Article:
Muscat: Consumers are advised to be careful while spending their early pay cheques on the occasion of Eid Al Fitr.
Over-spending is often seen when the Eid holidays are approaching and people receive advance salaries for buying Eid gifts.
It is natural for a person to spend a lot of money during Eid, but spending judiciously is the true test of one's common sense.
The workforce in both the private and public sectors should spend their wages carefully, since they will not receive another pay cheque until the end of August. With Eid on the brink of exploding with festivities, the public should not splurge.
"It depends on the person and the amount of money he's making. He will have to spend a sum for his necessities.
"Now, the true test is how he is going to spend that money, and have enough for rest of the month," said Bader Al Aghbari, manager of the banking operations department at Central Bank of Oman.
"Even though some people are smart in how they spend their money, they still end up being broke before the end of this month and will resort to taking out loans to prepare for Eid."
Credit cards may cost you 12 per cent interest
"This process educates people on how to save money and prepare for the Islamic holiday."
"In my experience, you must split your salary. Some goes for your living expenses (bills) and other money for leisure," added Al Aghbari.
Further, Mohammed Sajid Khan, Head of Business Development - Education, Middle East of ACCA said, "The news about the long Eid holidays, along with receiving salaries early, has indeed added to the joy at the advent of the celebration.
"However, to maintain this delight, even after Eid and during the course of next month, it's important for us to do some personal financial planning in order to avoid over-spending and being left with little or no money for essential monthly and day-to-day expenses."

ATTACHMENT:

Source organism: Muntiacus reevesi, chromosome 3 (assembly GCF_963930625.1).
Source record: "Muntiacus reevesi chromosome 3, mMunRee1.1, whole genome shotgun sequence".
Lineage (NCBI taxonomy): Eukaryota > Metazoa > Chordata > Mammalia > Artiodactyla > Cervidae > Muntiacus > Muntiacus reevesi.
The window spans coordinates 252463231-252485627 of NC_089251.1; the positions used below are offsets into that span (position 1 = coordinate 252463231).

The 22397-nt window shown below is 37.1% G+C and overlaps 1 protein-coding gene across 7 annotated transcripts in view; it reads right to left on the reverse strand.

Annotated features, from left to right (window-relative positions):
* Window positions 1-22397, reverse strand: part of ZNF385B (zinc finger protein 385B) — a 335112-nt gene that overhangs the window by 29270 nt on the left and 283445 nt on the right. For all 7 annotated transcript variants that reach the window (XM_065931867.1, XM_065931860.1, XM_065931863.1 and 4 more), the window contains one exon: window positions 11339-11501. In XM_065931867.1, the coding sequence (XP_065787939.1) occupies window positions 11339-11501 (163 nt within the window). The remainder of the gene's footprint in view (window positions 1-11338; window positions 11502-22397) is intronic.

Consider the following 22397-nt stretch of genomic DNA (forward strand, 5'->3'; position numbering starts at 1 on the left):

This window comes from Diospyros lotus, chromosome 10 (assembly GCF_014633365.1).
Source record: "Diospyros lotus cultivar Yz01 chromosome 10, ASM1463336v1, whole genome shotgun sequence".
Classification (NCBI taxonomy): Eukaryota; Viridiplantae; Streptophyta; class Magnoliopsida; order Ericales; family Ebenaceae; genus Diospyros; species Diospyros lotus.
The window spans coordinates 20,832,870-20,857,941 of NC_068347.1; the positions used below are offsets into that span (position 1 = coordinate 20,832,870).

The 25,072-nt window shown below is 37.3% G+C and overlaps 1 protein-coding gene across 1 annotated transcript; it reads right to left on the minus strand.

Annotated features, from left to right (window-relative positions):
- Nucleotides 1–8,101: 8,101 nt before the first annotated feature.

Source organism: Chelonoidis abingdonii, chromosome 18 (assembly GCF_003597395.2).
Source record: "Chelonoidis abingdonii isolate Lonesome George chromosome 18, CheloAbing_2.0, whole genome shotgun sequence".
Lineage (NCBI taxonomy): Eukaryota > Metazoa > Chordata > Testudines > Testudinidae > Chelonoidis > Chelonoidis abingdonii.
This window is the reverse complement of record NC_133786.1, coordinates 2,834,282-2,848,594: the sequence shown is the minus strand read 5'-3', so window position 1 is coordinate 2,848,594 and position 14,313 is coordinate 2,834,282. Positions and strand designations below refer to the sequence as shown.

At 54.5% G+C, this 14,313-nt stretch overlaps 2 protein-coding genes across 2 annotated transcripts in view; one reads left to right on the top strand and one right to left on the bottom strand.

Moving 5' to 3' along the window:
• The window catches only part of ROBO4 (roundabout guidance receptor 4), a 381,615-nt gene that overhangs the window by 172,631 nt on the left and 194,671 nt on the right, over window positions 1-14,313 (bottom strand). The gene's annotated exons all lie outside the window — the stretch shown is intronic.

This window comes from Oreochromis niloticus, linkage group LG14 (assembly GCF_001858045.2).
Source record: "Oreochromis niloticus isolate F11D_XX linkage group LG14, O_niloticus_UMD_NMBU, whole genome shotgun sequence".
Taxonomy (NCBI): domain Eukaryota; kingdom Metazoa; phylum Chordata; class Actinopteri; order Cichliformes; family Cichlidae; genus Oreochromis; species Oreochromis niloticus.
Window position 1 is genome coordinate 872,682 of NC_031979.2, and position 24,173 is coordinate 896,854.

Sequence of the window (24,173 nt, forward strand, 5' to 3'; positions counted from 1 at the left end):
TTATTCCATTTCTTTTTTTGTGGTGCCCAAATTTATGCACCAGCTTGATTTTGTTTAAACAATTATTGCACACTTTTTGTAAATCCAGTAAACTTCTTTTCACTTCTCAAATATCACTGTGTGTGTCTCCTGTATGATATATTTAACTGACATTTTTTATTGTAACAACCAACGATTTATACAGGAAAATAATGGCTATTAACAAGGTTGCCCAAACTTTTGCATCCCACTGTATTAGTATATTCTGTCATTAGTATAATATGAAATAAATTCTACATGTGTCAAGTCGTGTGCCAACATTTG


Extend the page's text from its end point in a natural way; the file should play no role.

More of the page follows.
"I would suggest that we set aside an appropriate amount based upon our monthly expenses, which necessarily includes rent, instalments, school fees, utilities (electricity, water and internet bills), groceries, remittances and other financial commitments," added Sajid Khan.
"Although these expenses may be payable later this month or early next month, setting an amount aside for these expenses will give us an idea of what we can comfortably spend to celebrate Eid and to enjoy the holidays following Eid."
Before the Eid holidays, families go on a shopping frenzy to buy new clothes and prepare for the Eid Al Fitr holiday, and receiving the salary makes it a bit difficult. "You know this day is coming, so why don't you prepare two or three months before the holiday?" asked Mohammed Al Habsi, chief manager correspondent banking, Bank Sohar.
When asked about advice about spending wisely, he said that people must try to avoid the temptation to buy things they want, but do not need, for something they need but do not want and, in return, they will be able to enjoy Eid and beyond until they receive their next salary cheque.
"If you want to buy clothes for your kids, you could buy the item three months before Eid… The child won't grow so much so the clothes won't fit him. You don't need to show off, the previous styles will always come back," said Al Habsi.
Also, some people resort to using credit cards, as they find it easier to make purchases, rather than use their salaries.
"Credit cards are double edged. They are great for emergencies and for important spending purposes. However, if they are used in a negligent way, you'd have to pay around 12 per cent interest for every item you buy," warned Bader Al Aghbari.
Additionally, when credit cards exceed their spending limits, customers are required to pay back the credit amount, along with the assigned interest rate, which could range from 7 to 18 per cent, or even more. With Eid Al Fitr just